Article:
The Evolution of Wiccan Ethics
I apologize for not getting this paper out sooner - I am working on my second book and I have not had the time to piece my research together. Below are some messages I have received in response to my work which cover some very useful information on King Pausole. It is great to see others taking such an interest in researching these things since it is sadly lacking in most "authoritative" works on Wicca.
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The below letter from David R. Jones was compiled from his much more extensive paper which he was kind enough to share during my initial inquiries into the "Good King Pausol" reference made by Gerald Gardner.
From: David R. Jones (firstname.lastname@example.org) Subject: Re: The Wiccan Rede: A Historical Journey (essay) Newsgroups: alt.pagan, alt.magick, alt.religion.wicca Date: 2001-08-06 Do what thou wilt shall be the law. A few more details regarding King Pausole. I have the French original , which has: Code de Tryphême I. - Ne nuis pas à voisin. II. - Ceci bien compris, fais ce qu'il te plaît. (p. 14) and the Lumley translation . Now Lumley (p. 16) translates this into Code of Tryphemiz I. Thou shalt not harm thy neighbor II. This being understood, do as you wouldst. Now my poor French agrees with the first point, but the "wouldst" of point II. seems fairly weak for "plaît." which should be more like what one "likes" or "pleases," which would make point II. something like: "This being understood, do as you please" or ". . . do as you like." Another occurrence (occasionally erroneously cited as a non Crowley source for the Gnostic Mass elements in Wicca) is the parody of Liber 15 (cap 22: "As to a Veil They Broke") in James Branch Cabell's (1879-1958) Jurgen:  Anaïtis answered: "There is no law in Cocaigne save, Do that which seems good to you." Then said the naked children: "Perhaps it is the law, (p. 156) Cabell corresponded with Crowley and was heavily influenced by the French farcical fantasies of which Pausole is indicative and which Cabell's works are conscious stylistic imitations. P.S. It is also interesting to note that the Ella Wheeler Wilcox who Gardner quotes in The Meaning of Witchcraft, in the context of the ethics of Witchcraft, was one of the founders of modern Rosicrucianism  in America, an associate of Spencer Lewis's and one of the first officers of AMORC. Considering GBG's involvement with various Rosicrucian orders (cf. Heselton and Hutton) and the relationship between AMORC and O.T.O. this is quite interesting. ------ notes 1. Louÿs, Pierre. Les Aventures Du Roi Pausole. Paris: Albin Michel, 1948. 2. Louÿs, Pierre. The Adventures of King Pausole. trans. Charles H. Lumley, illus. Beresford Egan. New York: William Godwin, 1933. 3. Cabell, James Branch. Jurgen: a Comedy of Justice. New York: R.M. McBride & Company, 1922, c1919. (http://docsouth.unc.edu/cabell/menu.html) 4. Palo, Dr. John. "Ella Wheeler Wilcox (1850-1919): Writer and Mystic Rosicrucian." Rosicrucian Library. (http://www.crcsite.org/Wilcox.htm).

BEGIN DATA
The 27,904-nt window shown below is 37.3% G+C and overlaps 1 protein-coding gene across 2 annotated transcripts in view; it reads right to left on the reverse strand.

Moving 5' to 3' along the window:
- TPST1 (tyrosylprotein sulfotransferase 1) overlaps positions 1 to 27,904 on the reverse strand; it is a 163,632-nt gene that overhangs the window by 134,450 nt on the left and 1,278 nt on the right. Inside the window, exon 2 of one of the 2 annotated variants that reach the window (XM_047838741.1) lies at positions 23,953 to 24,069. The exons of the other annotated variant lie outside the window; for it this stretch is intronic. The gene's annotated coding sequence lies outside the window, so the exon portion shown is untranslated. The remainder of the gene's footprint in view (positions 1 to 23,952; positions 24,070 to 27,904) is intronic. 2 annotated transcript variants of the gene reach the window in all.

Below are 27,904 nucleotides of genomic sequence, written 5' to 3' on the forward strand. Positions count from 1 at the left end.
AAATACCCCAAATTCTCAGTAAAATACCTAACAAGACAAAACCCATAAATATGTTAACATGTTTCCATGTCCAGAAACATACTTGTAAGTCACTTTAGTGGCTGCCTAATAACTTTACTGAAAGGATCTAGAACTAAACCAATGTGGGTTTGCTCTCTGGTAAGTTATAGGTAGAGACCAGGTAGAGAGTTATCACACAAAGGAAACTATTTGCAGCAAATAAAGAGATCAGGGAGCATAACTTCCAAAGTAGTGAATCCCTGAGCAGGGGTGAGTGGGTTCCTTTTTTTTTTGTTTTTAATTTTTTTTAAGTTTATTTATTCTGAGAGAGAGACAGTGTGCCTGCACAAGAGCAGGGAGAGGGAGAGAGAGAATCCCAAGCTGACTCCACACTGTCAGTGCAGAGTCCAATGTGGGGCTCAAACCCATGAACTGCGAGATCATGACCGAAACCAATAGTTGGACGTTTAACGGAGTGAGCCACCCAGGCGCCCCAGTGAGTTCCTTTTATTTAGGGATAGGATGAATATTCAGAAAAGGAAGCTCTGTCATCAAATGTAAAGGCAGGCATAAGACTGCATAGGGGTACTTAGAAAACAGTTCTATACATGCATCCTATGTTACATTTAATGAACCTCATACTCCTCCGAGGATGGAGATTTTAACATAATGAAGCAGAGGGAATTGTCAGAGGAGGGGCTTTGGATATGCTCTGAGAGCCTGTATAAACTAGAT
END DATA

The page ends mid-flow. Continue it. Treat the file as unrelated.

From: Kate Slater To: jcoughlin (at) waningmoon.com Subject: King Pausole Date: Mon, 17 Dec 2001 Hello Mr. Coughlin I discovered your Rede timeline via a search on Louys through Mama- It's very good! I started out several years ago trying to locate Gardener's quote and have turned up tidbits ever since. One factor is that Louys' book, written 1901, translated 1919 (something you had that I didn't) was not only a popular operetta but became a film in France. Les Adventures du roi Pausole, Eden Roc, 1932 See www.lartigue.org/fr/asso/preslartigue/preslarti-mainchronoimg15.html And the Operetta was 1930. Gardner was still in Malaya in the early 30s, I think, but Pausole was becoming part of pop culture- I'm trying to think of a vaguely naughty character of our time that would be equivalent- but in our era what comes to mind is the actors' private lives, not those of literary characters- illustrating, perhaps, how much our general morality has moved in the direction of the rede. I'll be very interested in your essay. Kate
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